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The present invention relates to a method as defined in the preamble of claim 1 and an apparatus as defined in the preamble of claim 6.
It is known that the combustion gases produced by a diesel engine flow out of the engine under an overpressure as high as 5000 Pa. It is likewise known that the oxygen content of the combustion gases is of the order of about 12 percent by volume, in other words, the air coefficient in the combustion is about 2. As the temperature of the gases may simultaneously reach a level of even 400-600° C., the conditions are exceptional.
The fuel used in most large maritime engines is heavy diesel oil, which may have a sulphur content of as much as 4-5 percent by weight. As a result of this, many ports are imposing restrictions on the use of heavy diesel oil in the port area, and consequently vessels have to use light diesel oil in port traffic. The use of light diesel oil costs multiple times as much as heavy diesel oil. Therefore, it would be economical to find a solution for purifying the combustion gases of engines puffing out soot to as complete a degree as possible.
Cruisers usually sail in warm waters, such as the Caribbean Sea, where the climate is favourable for recreation e.g. at the swimming pool of the vessel while sailing on the sea. If the soot particles in the combustion gases emitted by the diesel engine contaminate e.g. lightly clothed people spending time at the swimming pool, there may arise even high compensation claims if white swimwear/beachwear is soiled by the soot particles emitted.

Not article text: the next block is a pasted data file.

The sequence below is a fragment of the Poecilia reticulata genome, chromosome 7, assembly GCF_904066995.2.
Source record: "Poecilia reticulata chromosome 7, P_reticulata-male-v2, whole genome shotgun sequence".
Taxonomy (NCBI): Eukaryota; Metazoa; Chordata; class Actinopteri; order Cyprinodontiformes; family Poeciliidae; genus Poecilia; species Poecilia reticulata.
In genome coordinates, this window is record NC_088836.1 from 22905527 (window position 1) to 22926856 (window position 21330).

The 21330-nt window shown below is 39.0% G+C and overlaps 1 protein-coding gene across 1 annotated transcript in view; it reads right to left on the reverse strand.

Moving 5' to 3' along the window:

Of course it is possible to find many solutions for the purification of combustion gases, but they are not reasonably applicable to the purpose in question. By using an electric filter, soot and other solid particles can be removed, but sulphur dioxide can not. The same applies to a dry filter. In dry filters, however, heat resistance is a limiting factor, so it is necessary to use cooling air, which increases the size of the filter too much. A dry filter is also incapable of removing sulphur emissions. On the other hand, if a wet scrubber is used with the actual conventional approach, the apparatus will be too expensive and complicated, to say nothing of the extensive neutralisation it requires. For these reasons, maritime diesel engines have been made as clean-running as possible to reduce their exhaust gas emissions, and shipowners have faced the necessity to resort either to low-sulphur or sulphur-free fuel, which has resulted in considerable economical costs.
When a diesel engine uses heavy fuel with a sulphur content of 4-6 percent by weight, the combustion gases contain both sulphur dioxide and oil vapours. The combustion gases also contain carbon and other solid particles, the separation of which is difficult and requires extraordinary solutions. Scrubbing of the combustion gases of maritime diesel engines can be implemented e.g. according to patent specifications WO 0208541 and WO 9944722 with satisfactory scrubbing results. The problem, however, are the droplets contained in the gases after the scrubbing and the oil and fine particles remaining in the scrubbing water. Such contaminated water released from the vessel may form on the water surface a wake of pollution that may endure and remain visible even for a long time as the ship is moving in open sea.